Author: Żbikowska, K.; Michalczuk, M. & Dolka, B.
Description: The emergence of multidrug-resistant infections and antibiotic failures have raised concerns over human and veterinary medicine worldwide. Poultry production has had to confront the problems of an alarming increase in bacterial resistance, including zoonotic pathogens. According to the European Food Safety Authority (EFSA), campylobacteriosis and salmonellosis have been the most frequently reported human foodborne diseases linked to poultry. This situation has strongly stimulated a renewal of scientists’ interest in bacteriophages (phages) since the beginning of the 21st century. Bacteriophages are the viruses of bacteria. They are abundant in nature, and accompany bacteria in each environment they colonize, including human microbiota. In this review, we focused on the use of bacteriophages as therapeutic agents to treat infections and reduce counts of pathogenic bacteria in poultry, as biocontrol agents to eliminate foodborne pathogens on/in food, and also as disinfectants to reduce contamination on food-contact surfaces or poultry carcasses in industrial conditions. Most of the phage-based products are targeted against the main foodborne pathogens, such as Campylobacter jejuni, Salmonella spp., Escherichia coli, Listeria monocytogenes, Staphylococcus aureus, and Clostridium perfringens. Phages are currently addressed at all stages of the poultry production “from farm to fork”, however, their implementation into live birds and food products still provokes discussions especially in the context of the current legal framework, limitations, as well as public health and safety.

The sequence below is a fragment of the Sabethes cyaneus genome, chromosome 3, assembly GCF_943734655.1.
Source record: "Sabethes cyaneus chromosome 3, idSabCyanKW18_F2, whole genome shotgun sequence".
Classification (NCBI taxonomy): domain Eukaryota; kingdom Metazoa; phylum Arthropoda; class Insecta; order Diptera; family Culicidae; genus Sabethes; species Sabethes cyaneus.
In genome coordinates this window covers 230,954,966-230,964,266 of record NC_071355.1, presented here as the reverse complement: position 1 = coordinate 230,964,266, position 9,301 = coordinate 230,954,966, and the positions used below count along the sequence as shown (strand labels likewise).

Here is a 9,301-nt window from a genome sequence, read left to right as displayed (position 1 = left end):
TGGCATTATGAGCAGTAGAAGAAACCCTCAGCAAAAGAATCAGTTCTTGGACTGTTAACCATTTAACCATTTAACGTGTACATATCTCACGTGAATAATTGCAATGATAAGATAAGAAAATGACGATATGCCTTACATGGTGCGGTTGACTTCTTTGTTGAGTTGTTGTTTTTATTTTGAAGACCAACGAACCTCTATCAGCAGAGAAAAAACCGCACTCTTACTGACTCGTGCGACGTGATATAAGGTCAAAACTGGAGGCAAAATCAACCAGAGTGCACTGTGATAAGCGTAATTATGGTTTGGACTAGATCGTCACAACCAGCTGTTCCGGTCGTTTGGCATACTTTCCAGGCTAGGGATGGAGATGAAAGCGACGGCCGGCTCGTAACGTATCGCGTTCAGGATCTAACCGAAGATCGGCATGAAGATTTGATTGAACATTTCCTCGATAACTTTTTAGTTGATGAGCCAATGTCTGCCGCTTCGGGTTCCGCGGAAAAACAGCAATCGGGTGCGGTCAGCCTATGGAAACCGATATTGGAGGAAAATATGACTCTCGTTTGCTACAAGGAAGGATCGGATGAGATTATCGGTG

Subject headings: Bacteriophages; Disinfection; Food safety; Foodborne diseases; Multidrug-resistant bacteria; Phage therapy; Poultry; Microbiome
Publication year: 2020
Journal or book title: Animals
Find the full text: https://www.mdpi.com/2076-2615/10/5/872/pdf
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Type: Journal article
Serial number: 3087